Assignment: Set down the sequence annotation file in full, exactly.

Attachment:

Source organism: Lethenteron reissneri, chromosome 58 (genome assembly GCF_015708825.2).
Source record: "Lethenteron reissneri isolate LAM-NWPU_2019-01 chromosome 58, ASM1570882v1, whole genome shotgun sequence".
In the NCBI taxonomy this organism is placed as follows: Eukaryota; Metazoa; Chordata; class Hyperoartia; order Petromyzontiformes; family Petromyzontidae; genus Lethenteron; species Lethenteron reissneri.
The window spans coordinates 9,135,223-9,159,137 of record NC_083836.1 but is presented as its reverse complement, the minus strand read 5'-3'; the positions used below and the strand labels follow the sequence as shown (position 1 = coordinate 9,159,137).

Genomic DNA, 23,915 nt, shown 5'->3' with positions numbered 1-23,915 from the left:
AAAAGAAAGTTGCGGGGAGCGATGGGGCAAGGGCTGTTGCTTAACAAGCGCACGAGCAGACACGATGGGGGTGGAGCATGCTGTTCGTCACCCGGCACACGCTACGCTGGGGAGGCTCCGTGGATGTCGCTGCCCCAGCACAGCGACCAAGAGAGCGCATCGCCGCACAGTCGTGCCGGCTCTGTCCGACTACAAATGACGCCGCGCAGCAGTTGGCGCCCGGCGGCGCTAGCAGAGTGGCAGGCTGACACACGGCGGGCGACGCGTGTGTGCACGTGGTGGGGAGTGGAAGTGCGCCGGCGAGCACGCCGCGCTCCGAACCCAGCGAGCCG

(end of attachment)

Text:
Source organism: Lethenteron reissneri, chromosome 58 (genome assembly GCF_015708825.2).
Source record: "Lethenteron reissneri isolate LAM-NWPU_2019-01 chromosome 58, ASM1570882v1, whole genome shotgun sequence".
In the NCBI taxonomy this organism is placed as follows: Eukaryota; Metazoa; Chordata; class Hyperoartia; order Petromyzontiformes; family Petromyzontidae; genus Lethenteron; species Lethenteron reissneri.
The window spans coordinates 9,135,223-9,159,137 of record NC_083836.1 but is presented as its reverse complement, the minus strand read 5'-3'; the positions used below and the strand labels follow the sequence as shown (position 1 = coordinate 9,159,137).

Genomic DNA, 23,915 nt, shown 5'->3' with positions numbered 1-23,915 from the left:
AAAAGAAAGTTGCGGGGAGCGATGGGGCAAGGGCTGTTGCTTAACAAGCGCACGAGCAGACACGATGGGGGTGGAGCATGCTGTTCGTCACCCGGCACACGCTACGCTGGGGAGGCTCCGTGGATGTCGCTGCCCCAGCACAGCGACCAAGAGAGCGCATCGCCGCACAGTCGTGCCGGCTCTGTCCGACTACAAATGACGCCGCGCAGCAGTTGGCGCCCGGCGGCGCTAGCAGAGTGGCAGGCTGACACACGGCGGGCGACGCGTGTGTGCACGTGGTGGGGAGTGGAAGTGCGCCGGCGAGCACGCCGCGCTCCGAACCCAGCGAGCCG